Apple’s Ping Versus the Social Web
By Jeff Sayre
In my last article, I wrote about the potential impact that Apple’s iTunes Ping, their just-released social network for music, might have on other social networks like Facebook and Twitter. The more important question is, What impact might Ping have on the Social Web?
Since posting my article, I have read a number of other observers’ opinions about Ping. Although many of these articles show great insight and erudition with respect to why Ping, in its current incarnation, falls short in offering a truly social platform on which to discuss music, I have not seen a single article about the most ominous portent of Ping.
A Private Social Club
A big part of my professional day is spent thinking about issues surrounding the Social Web and working on solutions. I do this via debating and evangelizing approaches to making the Web a better place for users and by actively participating in the development of open source social media projects like BuddyPress.
What’s interesting to note is Ping will be an instantly-large social network that is not part of what we have traditionally termed the Social Web. Since iTunes is not a Web-based platform, instead running on a proprietary application that ties into the Internet, the software infrastructure that enabled the success of Web-2.0 startups like Facebook and Twitter is removed from the equation. With Apple’s successful line of products and large install base, more social-networking attention will shift away from the Web.
Ping is another closed data silo, but one that does not live on the Web. It is a closed data silo on a private, exclusive island. It’s a private social club. Will large companies follow Apple’s lead and migrate their social networks off the Web and onto proprietary platforms as well? An increasing percentage of Twitter traffic, for instance, is generated off Web, with input and output instead happening via proprietary applications (TweetDeck as an example, or via one of Twitter’s mobile apps). Fortunately, Twitter provides Web APIs that allow for a subset of their data to be discovered and shared via URIs.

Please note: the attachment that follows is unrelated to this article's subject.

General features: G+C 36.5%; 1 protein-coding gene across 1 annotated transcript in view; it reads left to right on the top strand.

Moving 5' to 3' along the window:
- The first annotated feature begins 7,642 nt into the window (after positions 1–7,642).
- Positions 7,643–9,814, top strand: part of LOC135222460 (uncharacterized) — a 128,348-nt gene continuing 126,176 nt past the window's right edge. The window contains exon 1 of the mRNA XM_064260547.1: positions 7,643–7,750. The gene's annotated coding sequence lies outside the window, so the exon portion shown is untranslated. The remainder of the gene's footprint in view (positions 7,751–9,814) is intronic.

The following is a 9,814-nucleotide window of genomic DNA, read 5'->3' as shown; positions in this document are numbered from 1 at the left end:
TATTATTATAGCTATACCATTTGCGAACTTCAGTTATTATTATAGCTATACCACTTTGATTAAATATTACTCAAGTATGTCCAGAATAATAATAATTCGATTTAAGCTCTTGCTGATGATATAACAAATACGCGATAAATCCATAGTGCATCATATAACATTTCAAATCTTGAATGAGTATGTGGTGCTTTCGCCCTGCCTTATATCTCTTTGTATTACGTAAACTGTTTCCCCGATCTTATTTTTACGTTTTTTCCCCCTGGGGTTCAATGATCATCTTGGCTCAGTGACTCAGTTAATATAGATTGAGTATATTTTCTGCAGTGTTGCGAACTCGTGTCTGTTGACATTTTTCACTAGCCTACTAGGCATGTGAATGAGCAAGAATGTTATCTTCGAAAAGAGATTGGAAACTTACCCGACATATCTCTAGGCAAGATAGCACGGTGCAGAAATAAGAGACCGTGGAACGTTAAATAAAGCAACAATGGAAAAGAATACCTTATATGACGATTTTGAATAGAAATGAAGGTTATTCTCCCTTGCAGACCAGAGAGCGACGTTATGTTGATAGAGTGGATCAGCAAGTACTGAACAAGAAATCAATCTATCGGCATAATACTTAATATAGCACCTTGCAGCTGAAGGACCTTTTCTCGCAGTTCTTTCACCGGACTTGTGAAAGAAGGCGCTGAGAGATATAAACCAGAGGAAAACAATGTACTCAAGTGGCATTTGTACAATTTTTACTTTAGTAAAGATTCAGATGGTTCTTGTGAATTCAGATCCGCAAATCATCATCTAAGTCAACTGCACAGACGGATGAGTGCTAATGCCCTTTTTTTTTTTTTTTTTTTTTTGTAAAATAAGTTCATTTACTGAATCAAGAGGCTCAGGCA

But Ping is different. Its data are not Web-discoverable. Although you can share a Ping URI with friends via the Web, the link redirects from the browser to iTunes—Apple’s proprietary platform. This allows people into Ping’s private club but does not free Ping’s data to the Web. Ping operates in the Internet, not the Web.
This is an issue as the Social Web already struggles with identity and privacy management and still has not lived up to the promise of user-centric data control. Closed data silos snub their nose at the full potential of the Web but closed social islands, like Ping, simple refuse to accept the vision of the Web altogether.
If companies do migrate their networks to propritary platforms, then the issue of data portability and semantic discovery via the power and promise of the Web of linked data will become moot. What will happen to the Social Web? It will become a cobweb on a rundown offramp of the Internet.
What impact do you think Ping will have on social networking, in particular the Social Web? Do you see social networking moving away from the Web, and if so, what are the impacts to users? Do we need to rethink the meaning and use of the term Social Web to encompass social platforms that exist off Web?